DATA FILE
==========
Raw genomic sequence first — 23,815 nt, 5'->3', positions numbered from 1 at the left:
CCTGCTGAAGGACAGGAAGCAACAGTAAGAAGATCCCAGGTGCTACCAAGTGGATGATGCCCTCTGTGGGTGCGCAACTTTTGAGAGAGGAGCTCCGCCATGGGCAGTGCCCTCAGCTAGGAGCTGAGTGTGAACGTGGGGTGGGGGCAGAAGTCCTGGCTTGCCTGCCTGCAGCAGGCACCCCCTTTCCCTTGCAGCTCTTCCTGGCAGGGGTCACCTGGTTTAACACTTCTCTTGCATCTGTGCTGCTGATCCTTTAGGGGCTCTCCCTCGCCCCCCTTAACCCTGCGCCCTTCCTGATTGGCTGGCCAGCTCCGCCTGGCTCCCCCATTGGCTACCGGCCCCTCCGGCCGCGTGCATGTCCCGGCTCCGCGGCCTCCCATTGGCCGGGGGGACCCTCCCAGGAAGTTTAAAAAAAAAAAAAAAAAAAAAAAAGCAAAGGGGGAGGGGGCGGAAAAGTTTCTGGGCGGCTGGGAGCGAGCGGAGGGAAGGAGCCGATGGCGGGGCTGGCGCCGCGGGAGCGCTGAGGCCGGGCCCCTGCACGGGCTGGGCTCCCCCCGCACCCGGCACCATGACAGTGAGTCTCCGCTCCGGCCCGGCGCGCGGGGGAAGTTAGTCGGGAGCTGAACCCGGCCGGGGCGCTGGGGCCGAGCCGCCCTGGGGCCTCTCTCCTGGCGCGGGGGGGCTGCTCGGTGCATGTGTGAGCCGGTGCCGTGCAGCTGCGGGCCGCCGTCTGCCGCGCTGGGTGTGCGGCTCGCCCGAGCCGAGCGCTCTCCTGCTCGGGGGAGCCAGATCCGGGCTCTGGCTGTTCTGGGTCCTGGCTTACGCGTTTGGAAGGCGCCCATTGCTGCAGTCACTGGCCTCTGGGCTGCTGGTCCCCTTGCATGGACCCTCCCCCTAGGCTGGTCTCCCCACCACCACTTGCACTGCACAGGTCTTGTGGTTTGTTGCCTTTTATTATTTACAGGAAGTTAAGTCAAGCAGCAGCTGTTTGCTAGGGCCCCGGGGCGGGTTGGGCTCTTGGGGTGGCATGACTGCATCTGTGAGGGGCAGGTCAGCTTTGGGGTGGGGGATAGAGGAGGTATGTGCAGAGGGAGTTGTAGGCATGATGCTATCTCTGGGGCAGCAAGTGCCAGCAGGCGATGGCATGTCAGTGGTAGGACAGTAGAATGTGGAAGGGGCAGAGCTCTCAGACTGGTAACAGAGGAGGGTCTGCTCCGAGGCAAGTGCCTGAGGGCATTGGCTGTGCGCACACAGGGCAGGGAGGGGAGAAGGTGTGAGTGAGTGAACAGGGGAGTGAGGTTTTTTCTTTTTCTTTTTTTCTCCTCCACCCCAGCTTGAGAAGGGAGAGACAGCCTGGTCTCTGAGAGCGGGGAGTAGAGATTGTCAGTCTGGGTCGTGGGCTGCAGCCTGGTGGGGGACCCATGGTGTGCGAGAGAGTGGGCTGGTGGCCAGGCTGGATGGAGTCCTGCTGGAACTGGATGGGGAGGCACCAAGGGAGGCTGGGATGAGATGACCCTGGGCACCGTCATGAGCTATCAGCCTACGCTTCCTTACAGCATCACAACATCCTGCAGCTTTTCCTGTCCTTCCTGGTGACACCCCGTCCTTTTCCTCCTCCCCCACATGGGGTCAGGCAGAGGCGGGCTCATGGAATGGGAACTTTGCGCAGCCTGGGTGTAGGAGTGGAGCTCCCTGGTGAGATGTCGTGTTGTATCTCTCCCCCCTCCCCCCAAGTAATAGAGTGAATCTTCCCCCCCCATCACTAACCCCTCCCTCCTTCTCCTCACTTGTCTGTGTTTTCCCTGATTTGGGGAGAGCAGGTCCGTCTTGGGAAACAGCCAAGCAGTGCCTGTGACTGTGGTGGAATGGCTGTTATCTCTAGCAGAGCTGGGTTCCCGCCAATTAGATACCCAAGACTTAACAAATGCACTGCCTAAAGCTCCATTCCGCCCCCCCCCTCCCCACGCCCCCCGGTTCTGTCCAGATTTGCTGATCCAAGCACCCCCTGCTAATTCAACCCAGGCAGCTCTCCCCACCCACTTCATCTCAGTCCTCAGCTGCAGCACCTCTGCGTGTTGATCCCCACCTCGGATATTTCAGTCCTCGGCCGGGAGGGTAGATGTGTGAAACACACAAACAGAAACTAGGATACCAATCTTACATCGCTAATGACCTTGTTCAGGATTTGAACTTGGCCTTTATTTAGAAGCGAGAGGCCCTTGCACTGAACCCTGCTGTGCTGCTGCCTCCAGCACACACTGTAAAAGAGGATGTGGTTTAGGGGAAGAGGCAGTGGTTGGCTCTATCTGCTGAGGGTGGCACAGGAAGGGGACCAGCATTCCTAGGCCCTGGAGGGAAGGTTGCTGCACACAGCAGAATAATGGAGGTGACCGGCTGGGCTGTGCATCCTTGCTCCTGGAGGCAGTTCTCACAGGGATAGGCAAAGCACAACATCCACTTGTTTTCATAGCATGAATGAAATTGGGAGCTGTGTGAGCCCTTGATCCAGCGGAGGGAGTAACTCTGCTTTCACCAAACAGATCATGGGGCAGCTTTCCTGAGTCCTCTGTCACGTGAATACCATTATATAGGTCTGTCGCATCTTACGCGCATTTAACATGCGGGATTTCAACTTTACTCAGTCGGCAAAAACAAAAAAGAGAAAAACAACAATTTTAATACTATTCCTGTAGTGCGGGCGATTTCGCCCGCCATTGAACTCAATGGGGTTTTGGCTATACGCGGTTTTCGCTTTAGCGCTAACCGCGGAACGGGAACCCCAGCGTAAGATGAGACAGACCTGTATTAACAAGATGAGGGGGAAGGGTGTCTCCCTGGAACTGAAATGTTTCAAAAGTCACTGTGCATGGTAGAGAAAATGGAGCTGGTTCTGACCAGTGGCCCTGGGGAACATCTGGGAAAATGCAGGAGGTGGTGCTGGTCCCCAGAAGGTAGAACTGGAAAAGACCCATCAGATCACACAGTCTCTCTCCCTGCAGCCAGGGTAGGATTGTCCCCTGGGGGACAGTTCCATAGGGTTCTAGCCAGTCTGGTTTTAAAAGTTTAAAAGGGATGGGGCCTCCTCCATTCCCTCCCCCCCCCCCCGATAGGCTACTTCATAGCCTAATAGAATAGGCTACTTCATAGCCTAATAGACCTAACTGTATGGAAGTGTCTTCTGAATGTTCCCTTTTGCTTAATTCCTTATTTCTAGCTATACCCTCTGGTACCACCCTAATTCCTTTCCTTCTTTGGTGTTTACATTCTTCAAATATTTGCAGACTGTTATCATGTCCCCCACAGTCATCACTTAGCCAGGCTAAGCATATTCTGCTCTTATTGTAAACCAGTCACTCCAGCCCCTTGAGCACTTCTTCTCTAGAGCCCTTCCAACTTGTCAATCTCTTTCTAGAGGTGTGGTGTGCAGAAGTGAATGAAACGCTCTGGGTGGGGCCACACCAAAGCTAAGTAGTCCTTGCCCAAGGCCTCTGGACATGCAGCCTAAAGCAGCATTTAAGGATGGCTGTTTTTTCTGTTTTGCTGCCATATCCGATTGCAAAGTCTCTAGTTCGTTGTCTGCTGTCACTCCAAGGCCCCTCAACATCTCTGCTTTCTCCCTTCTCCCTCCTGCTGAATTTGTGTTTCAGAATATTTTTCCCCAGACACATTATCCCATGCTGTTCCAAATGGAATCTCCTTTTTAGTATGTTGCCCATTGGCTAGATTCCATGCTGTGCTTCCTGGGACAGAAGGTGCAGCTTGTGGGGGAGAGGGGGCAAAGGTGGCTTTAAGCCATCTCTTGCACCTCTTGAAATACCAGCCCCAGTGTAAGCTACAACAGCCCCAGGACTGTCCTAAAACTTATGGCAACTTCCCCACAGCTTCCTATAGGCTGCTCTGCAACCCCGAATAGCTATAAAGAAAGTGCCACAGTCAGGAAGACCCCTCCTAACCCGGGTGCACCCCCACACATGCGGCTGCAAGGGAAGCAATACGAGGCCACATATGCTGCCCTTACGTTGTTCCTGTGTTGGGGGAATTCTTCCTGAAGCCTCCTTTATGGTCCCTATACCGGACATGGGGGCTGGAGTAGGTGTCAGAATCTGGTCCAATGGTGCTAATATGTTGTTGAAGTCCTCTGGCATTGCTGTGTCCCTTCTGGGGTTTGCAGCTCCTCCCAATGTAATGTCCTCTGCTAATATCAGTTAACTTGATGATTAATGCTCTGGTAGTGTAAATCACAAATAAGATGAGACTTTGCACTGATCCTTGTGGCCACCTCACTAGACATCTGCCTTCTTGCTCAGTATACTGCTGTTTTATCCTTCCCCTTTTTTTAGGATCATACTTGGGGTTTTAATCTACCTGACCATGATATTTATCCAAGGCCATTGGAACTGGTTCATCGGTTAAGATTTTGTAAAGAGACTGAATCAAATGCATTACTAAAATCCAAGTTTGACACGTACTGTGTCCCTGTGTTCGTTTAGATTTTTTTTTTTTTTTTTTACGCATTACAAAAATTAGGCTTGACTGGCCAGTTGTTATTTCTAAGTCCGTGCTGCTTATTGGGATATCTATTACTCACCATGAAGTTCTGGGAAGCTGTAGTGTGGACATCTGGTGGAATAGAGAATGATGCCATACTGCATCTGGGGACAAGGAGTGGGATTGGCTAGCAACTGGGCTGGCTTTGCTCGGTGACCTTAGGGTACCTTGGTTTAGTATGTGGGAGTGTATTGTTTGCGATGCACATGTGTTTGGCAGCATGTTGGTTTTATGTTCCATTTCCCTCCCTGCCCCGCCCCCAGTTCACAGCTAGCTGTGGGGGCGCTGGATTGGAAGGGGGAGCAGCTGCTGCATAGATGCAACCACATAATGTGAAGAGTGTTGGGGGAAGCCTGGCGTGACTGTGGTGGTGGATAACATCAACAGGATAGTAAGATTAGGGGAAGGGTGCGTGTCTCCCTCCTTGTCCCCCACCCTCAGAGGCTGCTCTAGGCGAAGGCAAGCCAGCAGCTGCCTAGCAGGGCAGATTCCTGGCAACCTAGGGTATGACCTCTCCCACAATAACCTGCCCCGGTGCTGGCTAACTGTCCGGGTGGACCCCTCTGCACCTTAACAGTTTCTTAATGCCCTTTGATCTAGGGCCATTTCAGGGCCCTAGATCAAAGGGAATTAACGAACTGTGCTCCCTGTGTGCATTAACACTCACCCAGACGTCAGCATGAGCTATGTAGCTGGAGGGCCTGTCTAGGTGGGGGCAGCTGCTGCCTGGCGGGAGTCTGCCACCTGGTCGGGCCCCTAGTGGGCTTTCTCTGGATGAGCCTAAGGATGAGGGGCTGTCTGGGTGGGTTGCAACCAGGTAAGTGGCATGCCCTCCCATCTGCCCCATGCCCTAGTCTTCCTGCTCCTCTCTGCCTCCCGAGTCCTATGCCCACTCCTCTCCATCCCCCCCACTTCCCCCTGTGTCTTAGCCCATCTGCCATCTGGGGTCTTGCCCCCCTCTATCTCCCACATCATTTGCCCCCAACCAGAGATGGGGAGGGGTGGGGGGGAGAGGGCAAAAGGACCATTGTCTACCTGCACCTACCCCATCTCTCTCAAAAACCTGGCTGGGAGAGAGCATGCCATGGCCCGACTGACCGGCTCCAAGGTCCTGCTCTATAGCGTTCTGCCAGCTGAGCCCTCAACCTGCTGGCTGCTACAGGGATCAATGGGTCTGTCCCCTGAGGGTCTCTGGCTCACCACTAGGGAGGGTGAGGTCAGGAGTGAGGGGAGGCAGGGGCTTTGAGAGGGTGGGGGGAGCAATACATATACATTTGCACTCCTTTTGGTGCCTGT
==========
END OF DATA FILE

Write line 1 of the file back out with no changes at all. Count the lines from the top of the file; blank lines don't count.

Raw genomic sequence first — 23,815 nt, 5'->3', positions numbered from 1 at the left: